Someone else earlier mentioned that movies today are all about shock values, and I have to agree with that sentiment. With some notable exceptions, I simply do not find the same sort of joy with movies today as I do with the films from yesterday. Films really were an art form. Moviemakers did not need to computer generate awesome special effects to keep the audience?s interest? acting and a damn good story were all the special effects the moviegoers needed. And TCM is proof that the moviemakers answered the call brilliantly. (and granted, thankfully, there are moviemakers today who have followed their lead. . .)

 

Classic cinema in an incredible thing as we can instantly be transported back and experience life as people experienced it then. With social-conscious films such as The Best Years of Our Lives, and All Along the Western Front, The Grapes of Wrath (and so many more), history becomes an intimate reality. We can see what people were like, see how they lived, what they thought was funny or sad, and come to understand that just because many decades have passed, and many of these actors have passed on, the undeniable fact is this: we are not so very different at all. Time marches on, but humans are essentially the same, dealing with the same issues we?ve always dealt with, though they may take very different forms.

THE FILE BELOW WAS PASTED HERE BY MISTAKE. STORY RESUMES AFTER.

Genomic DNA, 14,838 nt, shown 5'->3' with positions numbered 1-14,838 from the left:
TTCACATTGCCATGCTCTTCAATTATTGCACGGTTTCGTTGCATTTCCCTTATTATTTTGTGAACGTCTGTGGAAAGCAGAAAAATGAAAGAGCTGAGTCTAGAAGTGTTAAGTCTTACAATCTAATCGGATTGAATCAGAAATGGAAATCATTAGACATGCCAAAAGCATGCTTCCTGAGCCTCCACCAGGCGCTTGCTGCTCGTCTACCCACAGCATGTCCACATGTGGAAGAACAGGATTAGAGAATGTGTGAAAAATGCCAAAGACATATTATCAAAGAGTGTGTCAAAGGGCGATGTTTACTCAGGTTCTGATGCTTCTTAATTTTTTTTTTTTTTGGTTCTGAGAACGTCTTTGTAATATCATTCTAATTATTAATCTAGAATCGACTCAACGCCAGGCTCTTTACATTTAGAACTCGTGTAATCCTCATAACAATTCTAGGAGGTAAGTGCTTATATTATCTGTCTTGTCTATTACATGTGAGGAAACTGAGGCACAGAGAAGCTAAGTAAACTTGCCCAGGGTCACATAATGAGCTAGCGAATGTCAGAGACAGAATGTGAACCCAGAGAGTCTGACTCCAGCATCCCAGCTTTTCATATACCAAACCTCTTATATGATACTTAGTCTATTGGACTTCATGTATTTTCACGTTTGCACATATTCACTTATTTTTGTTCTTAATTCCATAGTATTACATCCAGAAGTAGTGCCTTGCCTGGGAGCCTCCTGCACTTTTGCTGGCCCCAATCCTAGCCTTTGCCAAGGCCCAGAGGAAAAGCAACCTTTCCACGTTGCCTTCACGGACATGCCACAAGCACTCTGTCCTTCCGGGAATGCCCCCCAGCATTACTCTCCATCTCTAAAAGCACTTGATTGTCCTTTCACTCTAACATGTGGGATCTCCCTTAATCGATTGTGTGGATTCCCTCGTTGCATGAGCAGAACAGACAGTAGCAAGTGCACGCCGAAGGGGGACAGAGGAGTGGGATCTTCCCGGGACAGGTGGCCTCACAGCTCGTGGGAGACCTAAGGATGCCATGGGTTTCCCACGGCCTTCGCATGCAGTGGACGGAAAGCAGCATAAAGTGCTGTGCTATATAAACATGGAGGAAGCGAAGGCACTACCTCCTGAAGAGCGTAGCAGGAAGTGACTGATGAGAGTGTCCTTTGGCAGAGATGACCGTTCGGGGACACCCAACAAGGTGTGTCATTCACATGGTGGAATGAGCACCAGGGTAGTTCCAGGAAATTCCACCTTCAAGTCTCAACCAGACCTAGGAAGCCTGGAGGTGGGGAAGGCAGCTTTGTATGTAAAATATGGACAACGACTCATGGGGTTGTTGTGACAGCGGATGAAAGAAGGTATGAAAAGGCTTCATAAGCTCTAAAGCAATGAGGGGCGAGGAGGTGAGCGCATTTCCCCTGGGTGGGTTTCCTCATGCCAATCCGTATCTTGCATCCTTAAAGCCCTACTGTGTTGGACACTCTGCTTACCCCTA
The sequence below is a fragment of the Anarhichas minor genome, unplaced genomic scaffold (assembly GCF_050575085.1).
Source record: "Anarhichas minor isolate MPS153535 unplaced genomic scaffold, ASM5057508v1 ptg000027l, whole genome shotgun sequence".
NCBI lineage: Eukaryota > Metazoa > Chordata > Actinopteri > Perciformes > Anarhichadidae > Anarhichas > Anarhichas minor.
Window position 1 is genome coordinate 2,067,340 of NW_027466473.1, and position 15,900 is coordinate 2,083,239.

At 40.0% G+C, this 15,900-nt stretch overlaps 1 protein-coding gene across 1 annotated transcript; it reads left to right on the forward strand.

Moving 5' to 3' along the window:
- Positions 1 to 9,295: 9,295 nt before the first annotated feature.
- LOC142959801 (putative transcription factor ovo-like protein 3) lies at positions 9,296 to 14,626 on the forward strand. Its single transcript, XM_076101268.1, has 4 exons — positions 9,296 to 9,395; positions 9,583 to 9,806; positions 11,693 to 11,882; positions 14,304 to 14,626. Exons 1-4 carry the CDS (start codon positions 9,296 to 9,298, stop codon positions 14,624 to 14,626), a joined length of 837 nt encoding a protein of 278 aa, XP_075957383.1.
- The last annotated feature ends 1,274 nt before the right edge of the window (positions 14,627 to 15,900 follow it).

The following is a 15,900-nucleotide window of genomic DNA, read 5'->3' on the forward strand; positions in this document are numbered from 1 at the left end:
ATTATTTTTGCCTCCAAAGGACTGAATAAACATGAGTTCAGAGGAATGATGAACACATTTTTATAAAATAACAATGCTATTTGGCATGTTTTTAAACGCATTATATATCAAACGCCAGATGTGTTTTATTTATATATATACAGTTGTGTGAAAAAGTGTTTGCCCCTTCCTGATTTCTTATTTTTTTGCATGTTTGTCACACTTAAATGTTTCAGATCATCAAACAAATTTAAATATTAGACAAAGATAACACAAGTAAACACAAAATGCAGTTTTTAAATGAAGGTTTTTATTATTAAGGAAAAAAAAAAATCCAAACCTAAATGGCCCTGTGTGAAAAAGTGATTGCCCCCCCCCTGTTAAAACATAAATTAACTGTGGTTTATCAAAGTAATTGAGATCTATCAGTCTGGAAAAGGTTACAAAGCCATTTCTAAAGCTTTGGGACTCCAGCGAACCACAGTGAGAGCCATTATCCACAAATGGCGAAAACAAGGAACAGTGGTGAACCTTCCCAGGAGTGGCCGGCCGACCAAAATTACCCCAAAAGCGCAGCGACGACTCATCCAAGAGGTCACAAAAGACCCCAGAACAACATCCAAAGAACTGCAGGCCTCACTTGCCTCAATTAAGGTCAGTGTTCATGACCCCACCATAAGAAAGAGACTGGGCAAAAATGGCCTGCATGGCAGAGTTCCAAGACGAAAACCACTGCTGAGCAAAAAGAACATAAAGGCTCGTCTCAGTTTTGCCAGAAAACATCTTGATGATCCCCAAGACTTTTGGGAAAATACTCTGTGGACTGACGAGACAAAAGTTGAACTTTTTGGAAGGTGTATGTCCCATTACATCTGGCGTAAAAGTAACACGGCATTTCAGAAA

And maybe, just maybe, we can learn a thing or two from them.

 

Okay. I'm off the soap box now . . . =o)

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To littletramplover - You can get on the soapbox anytime - those were very good observations - especially about how we can be "transported" to another era while watching some of these classics. For a time I thought I was the only one out there - I'm glad to see I'm not - I'm very glad to see that there are other people around my age who really love the classics.